The Laws of Nature

Saturday, February 23, 2013

Beating "The Law of Averages"

Boyle's Law
watercolor on paper
26x20"
Katharine A. Cartwright, NWS
The Law of Averages really isn’t a “law” but a belief that balance will eventually occur. As one definition states: “ the law of averages is a lay term used to express a belief that outcomes of a random event will even out within a small sample.”  This is not scientific thinking but is wishful thinking.

How does this “law” apply to being a professional artist?

We purchase art supplies, invest in some lessons, occasionally buy advertising, and consume many of our waking hours making and promoting our art with the belief that we’ll recoup that expense and, if we’re lucky, make a profit. Some artists are more successful at this than others and the balanced scales tip in their favor. They beat The Law of Averages.”

How can we do the same?

Word on the street is that typical brick and mortar galleries are struggling and closing in droves. Not all of them, of course, but nearly a third in this country last year alone. Many co-op galleries have emerged and also vanity galleries that charge the artist for space, advertising, and openings. So, we can’t look to the traditional route for marketing our art and hope to beat the odds.

The contemporary gallery exists in cyberspace: websites, blogs, Etsy et al., and Facebook just to name a few. We reach more people more often. But, who and what are they buying and at what price?

Lately, I’ve been experimenting with these cyber venues to see what will happen. Yes, I’m still represented by brick and mortar galleries (three of them) but I’d like greater exposure. So far, not much has happened.

The problem is, cyberspace has transformed the number of “galleries” from thousands (brick & mortar) to tens of millions (websites). There’s a lot more competition and it’s harder to reach patrons. Sometimes competition is healthy, and sometimes it’s just plain confusing to the consumer. In this case, competition has led to price wars and the devaluation of art in many instances.

So, how do we beat The Law of Averages?

7 comments:

Casey Klahn said...

Good point @ the devaluation of art, and I would say in many ways. Don't get me wrong - there is a sacred place for intuitive expression, and yet a wise artist once said, "in art, the best is good enough."

I'd say the reach of internet "gallery spaces" is broad but shallow, except where the artist makes a personal connection with the patron. Now you have a relationship, and art can be viewed. A few patrons will want the real object.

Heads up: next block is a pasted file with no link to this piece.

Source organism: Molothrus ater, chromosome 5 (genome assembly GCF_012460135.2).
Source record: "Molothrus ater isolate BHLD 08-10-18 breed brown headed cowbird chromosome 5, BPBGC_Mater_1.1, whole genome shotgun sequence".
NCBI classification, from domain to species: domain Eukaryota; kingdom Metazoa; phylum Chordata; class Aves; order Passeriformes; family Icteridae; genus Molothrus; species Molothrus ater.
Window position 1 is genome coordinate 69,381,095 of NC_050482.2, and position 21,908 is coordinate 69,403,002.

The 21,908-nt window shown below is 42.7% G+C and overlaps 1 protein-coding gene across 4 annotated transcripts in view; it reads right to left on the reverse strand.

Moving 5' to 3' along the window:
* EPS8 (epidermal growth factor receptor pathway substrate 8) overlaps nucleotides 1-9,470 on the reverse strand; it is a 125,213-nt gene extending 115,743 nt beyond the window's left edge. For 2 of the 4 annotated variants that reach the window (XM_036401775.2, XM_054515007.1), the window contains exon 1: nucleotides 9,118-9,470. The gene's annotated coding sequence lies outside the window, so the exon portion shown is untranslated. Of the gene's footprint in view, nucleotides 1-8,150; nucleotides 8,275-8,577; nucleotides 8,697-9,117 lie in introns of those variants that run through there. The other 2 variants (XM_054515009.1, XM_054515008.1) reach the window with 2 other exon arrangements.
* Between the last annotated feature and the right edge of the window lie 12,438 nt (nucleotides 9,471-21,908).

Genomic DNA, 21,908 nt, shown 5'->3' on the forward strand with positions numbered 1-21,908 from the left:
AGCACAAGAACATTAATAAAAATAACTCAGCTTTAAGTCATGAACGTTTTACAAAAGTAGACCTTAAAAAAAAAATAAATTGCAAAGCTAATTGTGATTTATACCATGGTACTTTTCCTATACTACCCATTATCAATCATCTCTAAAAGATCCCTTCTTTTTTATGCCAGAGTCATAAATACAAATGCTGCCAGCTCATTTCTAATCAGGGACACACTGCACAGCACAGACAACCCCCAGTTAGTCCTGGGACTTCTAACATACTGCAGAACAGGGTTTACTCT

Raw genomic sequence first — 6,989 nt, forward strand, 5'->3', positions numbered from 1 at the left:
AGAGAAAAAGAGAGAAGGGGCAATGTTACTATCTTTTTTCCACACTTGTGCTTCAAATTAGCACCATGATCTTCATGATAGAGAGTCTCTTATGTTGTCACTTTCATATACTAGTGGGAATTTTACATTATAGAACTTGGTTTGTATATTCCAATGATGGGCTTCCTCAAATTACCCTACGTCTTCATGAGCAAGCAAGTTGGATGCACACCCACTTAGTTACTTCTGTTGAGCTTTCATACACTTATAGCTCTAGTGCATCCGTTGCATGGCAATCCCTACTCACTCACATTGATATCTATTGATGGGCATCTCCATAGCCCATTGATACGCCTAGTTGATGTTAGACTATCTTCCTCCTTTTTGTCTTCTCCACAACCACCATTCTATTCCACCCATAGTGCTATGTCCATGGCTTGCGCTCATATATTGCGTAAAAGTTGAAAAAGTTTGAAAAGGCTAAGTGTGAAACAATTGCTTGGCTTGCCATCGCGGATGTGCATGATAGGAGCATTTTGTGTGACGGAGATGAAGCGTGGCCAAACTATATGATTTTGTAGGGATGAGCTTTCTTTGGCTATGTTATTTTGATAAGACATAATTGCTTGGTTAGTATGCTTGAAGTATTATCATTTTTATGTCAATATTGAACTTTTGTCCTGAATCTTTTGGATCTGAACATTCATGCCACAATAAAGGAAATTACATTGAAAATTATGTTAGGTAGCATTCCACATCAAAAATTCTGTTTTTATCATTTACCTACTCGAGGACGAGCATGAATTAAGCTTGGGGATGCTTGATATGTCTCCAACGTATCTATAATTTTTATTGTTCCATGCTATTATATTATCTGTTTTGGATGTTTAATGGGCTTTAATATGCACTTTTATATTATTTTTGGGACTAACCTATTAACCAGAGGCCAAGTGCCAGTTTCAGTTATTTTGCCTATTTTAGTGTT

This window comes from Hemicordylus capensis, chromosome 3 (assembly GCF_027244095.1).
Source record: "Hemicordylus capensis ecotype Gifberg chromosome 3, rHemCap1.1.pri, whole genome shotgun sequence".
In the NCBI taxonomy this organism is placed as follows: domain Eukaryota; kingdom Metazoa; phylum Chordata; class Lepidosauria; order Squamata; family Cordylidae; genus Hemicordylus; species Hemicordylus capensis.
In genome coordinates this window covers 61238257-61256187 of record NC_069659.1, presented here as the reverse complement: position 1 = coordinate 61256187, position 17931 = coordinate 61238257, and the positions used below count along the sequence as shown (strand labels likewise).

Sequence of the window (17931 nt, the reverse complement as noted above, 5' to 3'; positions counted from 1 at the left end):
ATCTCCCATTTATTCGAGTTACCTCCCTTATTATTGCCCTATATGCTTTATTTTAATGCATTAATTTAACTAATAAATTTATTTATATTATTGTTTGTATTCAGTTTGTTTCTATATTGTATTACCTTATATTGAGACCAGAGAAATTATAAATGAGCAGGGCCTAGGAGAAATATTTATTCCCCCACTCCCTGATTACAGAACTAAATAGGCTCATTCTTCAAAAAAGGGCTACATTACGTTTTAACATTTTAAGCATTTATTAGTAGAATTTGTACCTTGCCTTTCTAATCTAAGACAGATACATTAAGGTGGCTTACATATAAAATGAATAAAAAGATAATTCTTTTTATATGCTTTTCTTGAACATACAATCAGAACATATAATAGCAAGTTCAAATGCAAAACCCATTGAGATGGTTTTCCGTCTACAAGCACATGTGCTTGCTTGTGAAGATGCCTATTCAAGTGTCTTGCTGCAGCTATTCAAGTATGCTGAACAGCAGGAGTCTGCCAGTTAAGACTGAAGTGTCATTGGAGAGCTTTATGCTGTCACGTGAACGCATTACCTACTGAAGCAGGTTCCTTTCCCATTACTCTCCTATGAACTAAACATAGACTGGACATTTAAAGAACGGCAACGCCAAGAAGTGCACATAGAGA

John Salmon said...

I agree with +Casey Klahn here. Is this a new painting Katharine? I know it's watercolour but it looks like it should be digital. You must have the patience of a saint.

Katharine A. Cartwright said...

Good point, Casey! I've always found that meeting the patron and standing with my art in their physical presence is the most effective way to connect and make a sale.

Hi John, This painting was completed over the past year. I love painting this way and find that it fits my natural tendency to pay attention to details. Been this way all my life!

Peggy Stermer-Cox said...

Hmmm, how to beat the law of averages. It sounds like you're doing the right thing, combining traditional gallery representation with the internet. While I have heard of people purchasing expensive artwork over the internet, I still think the majority of work is sold with some kind of personal connection...just my impression.

I have been reading your posts, especially your previous one about time. Interesting and thoughtful. And the paintings are just wonderful!

Katharine A. Cartwright said...

Hi Peggy, - Great to hear from you! I hope you're still experimenting every day. I always loved following your posts.

Robin Samiljan said...

Hi Katharine, I just re-found your blog and am glad you are back. I will need some time to catch up on your previous posts.

I have actually created a new body of smaller work geared specifically for Etsy (and facebook) where I feature lower priced original art. I have had success there but the price points that work best for me are under $100.

The brick and mortar galleries you refer to are essential for the more serious buyer and bigger work but I believe smaller items are the way to go online.

Celeste Bergin said...

I love the painting!
I can't offer any ideas about beating the law of averages...I just don't have the vision for what to do. I try to show my work "in-person" mostly.